Personal-Professional Facebook Separation

Many consider Facebook‘s wonderful usefulness for personal networking a liability when it comes to business use of Facebook. They think personal and professional B2B networking shouldn’t be mixed in one platform. They’re particularly concerned about personal photos, videos and wall posts causing embarassment in their work world.

I’ve written before about how the Limited Profile in Facebook can eliminate many of these concerns. One problem that remains is the presence of your applications as part of your profile. You may not want to share your 24 Quote of the Day with your colleagues and customers.
So, here’s a way that you can maintain all of your professional contacts in Facebook, without divulging any personal information.

Create a Group in Facebook, like I did with Lee Aase’s Professional Contacts. You can have all of your professional business information there, with nothing personal. You can set yourself as the only one who can upload photos or videos. If anyone “tags” you in a Facebook photo, it won’t show up in this group. I suggest you name it with that same naming convention I used, i.e. “Joe Smith’s Professional Contacts.” You’ll see why in a bit.

When people search for your professional contacts group, they will get a result like this.

Personal-Professional Divisions in Facebook
By calling it “FirstName LastName’s Professional Contacts” it will be easy for people to find your group, even if your name is common, like Joe Smith.

The other thing you can do is put a link to this group in the side navigation of your blog, like I did near the top right of mine.

Personal-Professional Divisions in Facebook

However they get there, by searching in Facebook or by clicking a link in your blog, people can join the group to be among your Professional Contacts.

They don’t have to become your Friend and share personal information. They can send you messages within Facebook, and you can send them messages, just by being part of the same group. Having the group merely enables you to keep a list of their names handy. And if they reciprocate by forming their own Professional Contacts groups, they can build a similar profile that has only their relevant professional information, not their favorite movies, politicans, TV shows or Whom they worship. But it can have their phone, address and other contact information, to make Facebook a useful Rolodex for professional information.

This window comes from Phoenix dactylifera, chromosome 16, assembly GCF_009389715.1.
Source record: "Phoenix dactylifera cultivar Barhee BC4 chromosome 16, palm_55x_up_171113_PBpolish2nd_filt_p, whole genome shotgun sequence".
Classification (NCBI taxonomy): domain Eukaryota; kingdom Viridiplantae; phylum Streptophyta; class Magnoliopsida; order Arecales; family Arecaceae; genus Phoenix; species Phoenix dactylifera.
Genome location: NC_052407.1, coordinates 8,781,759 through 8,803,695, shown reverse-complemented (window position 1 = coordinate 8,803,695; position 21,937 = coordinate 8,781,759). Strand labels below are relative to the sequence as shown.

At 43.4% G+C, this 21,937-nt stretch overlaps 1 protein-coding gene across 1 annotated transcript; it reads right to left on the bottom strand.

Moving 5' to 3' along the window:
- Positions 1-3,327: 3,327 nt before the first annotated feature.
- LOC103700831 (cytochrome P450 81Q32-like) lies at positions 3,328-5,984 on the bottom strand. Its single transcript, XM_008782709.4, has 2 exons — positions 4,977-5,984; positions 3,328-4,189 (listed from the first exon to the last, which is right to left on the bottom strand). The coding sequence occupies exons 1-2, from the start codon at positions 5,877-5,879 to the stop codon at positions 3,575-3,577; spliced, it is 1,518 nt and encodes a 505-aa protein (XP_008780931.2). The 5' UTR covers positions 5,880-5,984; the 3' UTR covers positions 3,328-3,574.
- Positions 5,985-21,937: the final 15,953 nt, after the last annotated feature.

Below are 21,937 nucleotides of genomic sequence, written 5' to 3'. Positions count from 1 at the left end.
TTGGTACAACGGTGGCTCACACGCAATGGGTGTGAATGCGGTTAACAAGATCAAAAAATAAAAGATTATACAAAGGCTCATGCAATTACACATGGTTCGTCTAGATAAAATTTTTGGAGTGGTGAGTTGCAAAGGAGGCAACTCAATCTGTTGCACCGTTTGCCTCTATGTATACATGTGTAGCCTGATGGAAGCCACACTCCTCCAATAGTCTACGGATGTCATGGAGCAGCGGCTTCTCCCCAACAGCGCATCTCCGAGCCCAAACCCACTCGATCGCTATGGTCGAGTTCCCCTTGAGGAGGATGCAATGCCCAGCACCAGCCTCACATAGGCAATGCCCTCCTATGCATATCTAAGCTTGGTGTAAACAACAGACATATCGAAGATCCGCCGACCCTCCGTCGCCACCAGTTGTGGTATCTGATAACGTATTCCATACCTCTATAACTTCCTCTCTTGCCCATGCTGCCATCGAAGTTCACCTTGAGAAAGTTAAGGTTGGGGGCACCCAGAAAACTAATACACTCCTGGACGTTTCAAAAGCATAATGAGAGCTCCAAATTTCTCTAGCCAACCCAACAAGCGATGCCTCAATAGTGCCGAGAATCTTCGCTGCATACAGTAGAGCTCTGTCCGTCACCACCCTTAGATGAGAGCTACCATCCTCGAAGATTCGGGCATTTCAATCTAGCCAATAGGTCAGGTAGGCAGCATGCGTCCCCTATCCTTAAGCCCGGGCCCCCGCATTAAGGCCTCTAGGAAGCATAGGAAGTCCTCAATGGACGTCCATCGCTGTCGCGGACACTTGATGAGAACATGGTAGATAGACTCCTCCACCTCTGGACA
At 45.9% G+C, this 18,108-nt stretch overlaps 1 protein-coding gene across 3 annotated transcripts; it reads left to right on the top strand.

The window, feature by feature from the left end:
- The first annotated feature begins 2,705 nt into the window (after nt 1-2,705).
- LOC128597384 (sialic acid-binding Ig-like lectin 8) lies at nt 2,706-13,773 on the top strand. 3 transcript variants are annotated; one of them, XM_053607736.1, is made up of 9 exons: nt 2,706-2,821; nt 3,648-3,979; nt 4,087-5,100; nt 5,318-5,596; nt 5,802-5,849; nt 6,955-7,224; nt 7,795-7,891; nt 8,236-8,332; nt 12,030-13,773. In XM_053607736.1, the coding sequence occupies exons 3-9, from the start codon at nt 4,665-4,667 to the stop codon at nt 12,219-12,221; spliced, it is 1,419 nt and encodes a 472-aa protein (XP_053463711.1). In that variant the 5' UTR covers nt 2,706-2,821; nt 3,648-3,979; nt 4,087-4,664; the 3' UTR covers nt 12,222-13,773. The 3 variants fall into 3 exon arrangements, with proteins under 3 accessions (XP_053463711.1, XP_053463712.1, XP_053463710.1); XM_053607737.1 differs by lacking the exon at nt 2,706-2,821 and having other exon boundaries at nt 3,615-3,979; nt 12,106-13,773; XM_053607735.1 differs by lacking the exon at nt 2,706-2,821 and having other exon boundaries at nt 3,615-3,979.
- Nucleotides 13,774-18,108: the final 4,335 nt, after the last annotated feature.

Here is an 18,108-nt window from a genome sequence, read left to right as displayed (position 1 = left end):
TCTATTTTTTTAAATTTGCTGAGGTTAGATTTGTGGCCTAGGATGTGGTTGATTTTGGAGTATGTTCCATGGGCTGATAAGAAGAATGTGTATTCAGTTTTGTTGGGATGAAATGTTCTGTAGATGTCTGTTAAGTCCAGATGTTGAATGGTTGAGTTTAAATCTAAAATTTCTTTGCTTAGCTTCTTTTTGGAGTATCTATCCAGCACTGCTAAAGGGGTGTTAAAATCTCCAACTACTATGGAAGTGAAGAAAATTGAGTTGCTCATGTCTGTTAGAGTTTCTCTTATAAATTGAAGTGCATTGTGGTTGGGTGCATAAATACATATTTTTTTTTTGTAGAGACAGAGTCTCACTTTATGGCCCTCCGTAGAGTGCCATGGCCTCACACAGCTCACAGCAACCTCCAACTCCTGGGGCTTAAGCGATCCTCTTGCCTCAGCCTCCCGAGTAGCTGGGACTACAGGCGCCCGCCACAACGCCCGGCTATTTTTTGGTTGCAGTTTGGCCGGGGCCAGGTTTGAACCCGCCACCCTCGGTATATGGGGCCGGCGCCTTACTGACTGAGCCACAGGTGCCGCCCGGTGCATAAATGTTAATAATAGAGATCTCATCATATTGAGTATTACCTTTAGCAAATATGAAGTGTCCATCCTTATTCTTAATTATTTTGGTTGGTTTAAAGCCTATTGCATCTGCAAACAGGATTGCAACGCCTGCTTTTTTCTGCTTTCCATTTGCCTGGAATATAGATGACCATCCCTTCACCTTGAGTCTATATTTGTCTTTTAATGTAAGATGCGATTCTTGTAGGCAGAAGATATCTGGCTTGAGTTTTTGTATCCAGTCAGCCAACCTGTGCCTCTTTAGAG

Note: If you do this you likely will want to change your “Poke, Message and Friend Request” privacy settings, so that when you send a Facebook message it won’t open your profile. I’ve dialed back my settings for this reason, not so much because I’m that concerned about my privacy, but for demonstration purposes.

Personal-Professional Facebook separation

Is this the perfect solution? No. Ideally we will want a separate class of “friend” that lets us completely manage what information we want to share. I’m sure that’s coming. But this is a MacGyveresque workaround that has the benefit of creating an alternate profile with only professionally relevant information.

Update Sept. 1, 2008: This post is now over a year old, and as I had predicted, the ability to group friends and assign different levels of access to your profile to various kinds of friends is now available. To learn how to do this, see Facebook 210: Professional Profile, Personal Privacy.

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Author: Lee Aase

Married father of six and grandfather of seven, and the Chancellor of SMUG - Social Media University, Global. By day I'm the Director of the Mayo Clinic Social Media Network. Whatever I say here is my personal opinion, and doesn't reflect the positions of my employer.

0 thoughts on “Personal-Professional Facebook Separation”

  1. Lee,
    Another excellent post on Facebook, thanks for helping to explain how to both extend one’s own reach and yet maintain a semblance of personal space within a networked world. I do think that your idea of an additional relationship role within Facebook such as colleague or acquaintance would really solve this problem. I’ve spent some time trying to utilize LinkedIn and find that I end up asking my LinkedIn contacts to migrate to Facebook.

  2. I hope that Facebook or a shrewd developer is working on a better way to separate the personal from the professional but I like you suggest as a solution in the meantime.

  3. Thanks. I have to believe it’s coming in Facebook, from Facebook itself, because it would be such a LinkedIn killer. If Facebook wants to represent “the social graph” it needs to reflect that not all relationships are created equal.

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